Wednesday, December 3, 2014

Advent Arrives: My Fellow Catholics Debate Immigration, and I Watch Appalled from the Sidelines

Advent's here now, and I'm once again in one of those watching-appalled-from-the-sidelines moments in my spiritual journey, as I look at how many of my fellow Catholics are responding to the debate about the immigration issue now roiling the American public square. As the national holiday of giving thanks ended (a holiday, let's not forget, featuring a mythic story about immigrant Puritans relying on the mercy of native peoples to feed and keep them alive), at several National Catholic Reporter discussion threads dealing with the immigration issue (e.g., here and here), things got so bad that multiple comments had to be deleted and the threads locked down.

As Commonweal contributor Helen notes in a thread at that site discussing a posting about American Catholic attitudes towards immigrants,

Yesterday, I read an article from CNS posted on the website of the well-known Catholic newspaper from Kansas City, MO. 
A third of the comments were deleted and the comments were closed the same day as the article was posted. 
The posts by some commenters were mean-spirited, full of innuendo, and, in some cases, slanderous.  In addition, commenters were attacking and attributing the lowest of motivations to other commenters. It was sickening.

"Sickening" is exactly the right word for it. I felt sick at the pit of my stomach as I perused the hateful comments before they were deleted by NCR moderators — sick at knowing that I am in some way identified with the people making these comments, many of whom profess to be Catholic and are making their comments on the discussion board of a leading U.S. Catholic publication.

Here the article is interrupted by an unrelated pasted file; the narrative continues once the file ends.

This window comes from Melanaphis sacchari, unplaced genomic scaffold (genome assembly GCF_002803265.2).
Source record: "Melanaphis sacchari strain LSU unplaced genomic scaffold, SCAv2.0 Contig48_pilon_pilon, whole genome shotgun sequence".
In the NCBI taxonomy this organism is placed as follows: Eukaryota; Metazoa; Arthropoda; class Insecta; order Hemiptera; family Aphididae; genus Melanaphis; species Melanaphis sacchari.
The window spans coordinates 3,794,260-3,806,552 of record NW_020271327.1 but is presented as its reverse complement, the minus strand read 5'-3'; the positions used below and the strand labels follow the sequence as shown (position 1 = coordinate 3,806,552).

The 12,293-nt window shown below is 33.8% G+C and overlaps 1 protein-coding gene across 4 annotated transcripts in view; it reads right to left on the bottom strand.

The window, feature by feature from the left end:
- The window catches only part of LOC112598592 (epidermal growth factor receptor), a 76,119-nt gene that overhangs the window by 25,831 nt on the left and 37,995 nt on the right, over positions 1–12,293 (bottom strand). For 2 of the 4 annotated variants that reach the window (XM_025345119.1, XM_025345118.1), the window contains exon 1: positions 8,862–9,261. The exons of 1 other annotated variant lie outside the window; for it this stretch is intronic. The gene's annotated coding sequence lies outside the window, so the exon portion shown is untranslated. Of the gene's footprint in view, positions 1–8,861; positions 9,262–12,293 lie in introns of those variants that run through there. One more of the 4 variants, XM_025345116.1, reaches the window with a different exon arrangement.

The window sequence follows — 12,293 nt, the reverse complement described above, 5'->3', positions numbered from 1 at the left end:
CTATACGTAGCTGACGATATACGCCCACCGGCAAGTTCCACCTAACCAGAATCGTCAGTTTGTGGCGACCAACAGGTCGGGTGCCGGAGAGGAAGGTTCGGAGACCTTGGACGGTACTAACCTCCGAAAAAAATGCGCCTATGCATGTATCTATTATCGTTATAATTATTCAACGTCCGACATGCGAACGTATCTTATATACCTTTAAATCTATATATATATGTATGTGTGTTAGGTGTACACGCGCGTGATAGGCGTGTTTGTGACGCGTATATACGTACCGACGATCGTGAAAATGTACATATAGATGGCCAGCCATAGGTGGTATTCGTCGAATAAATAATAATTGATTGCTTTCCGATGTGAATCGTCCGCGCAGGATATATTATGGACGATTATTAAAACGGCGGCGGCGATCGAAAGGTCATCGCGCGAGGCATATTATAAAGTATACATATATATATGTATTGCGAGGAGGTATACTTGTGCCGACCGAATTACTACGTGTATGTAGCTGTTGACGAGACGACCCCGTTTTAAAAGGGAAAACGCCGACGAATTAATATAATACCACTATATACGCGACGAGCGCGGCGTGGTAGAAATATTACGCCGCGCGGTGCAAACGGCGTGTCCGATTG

Hence my Advent stance of watching appalled from the sidelines . . . . What these fellow Catholics understand our Catholic faith to be about, I clearly see very differently — because I'm Catholic. The 60% of white Catholics who just voted Republican in the fall elections, who want a "correction" to the Affordable Care Act (meaning, they want it dismantled, and millions of indigent Americans barred again from access to healthcare): they inhabit some religious universe far from my own which I cannot understand as Catholic.

One that has little to no understanding of the communal, we're-in-this-together emphasis of Catholic social teaching that is absolutely foundational to the Catholic worldview . . . . One that can look at strangers in the land and shriek, "What does that bible verse about welcoming strangers have to do with me?" One that can look at Michael Brown and see a menacing hulk who somehow merited being gunned down in broad daylight, no gun in hand. Just because. Because he was black, male, and walking the streets.

One that can participate in shameful national hysteria about imagined epidemics being introduced  by diseased immigrants, but turn a cold shoulder to sound, overwhelming scientific evidence that the destruction of the environment now poses the most serious threat possible to the well-being of the whole planet, and will soon be irreversible if it's not addressed proactively right now.

When I hear Archbishop Chaput's sidekicks John and Carol Saeman eviscerating Catholic social teaching in order to create a firewall in American Catholicism against anything Pope Francis says about solidarity with the poor, I hear the voice of the 60% of white U.S. Catholics who just voted Republican speaking loud and clear. The voice of American Catholics who count, if money and power count above everything else.

The voice of the Supreme Catholic men sitting on the Supreme Court.

And I want, once again, to be miles and miles away from these fellow Catholics and what they stand for. And from their liberal Catholic enablers who let their voice sound in Catholic publications, who lend them credence by printing their work, who never lift a finger to contain them and their toxins while doing everything in their power to marginalize Catholics to the left of the political and religious center. 

It's going to be some Advent this year for many of us, isn't it?

The quotation by Anne Lamott is from this Salon article.

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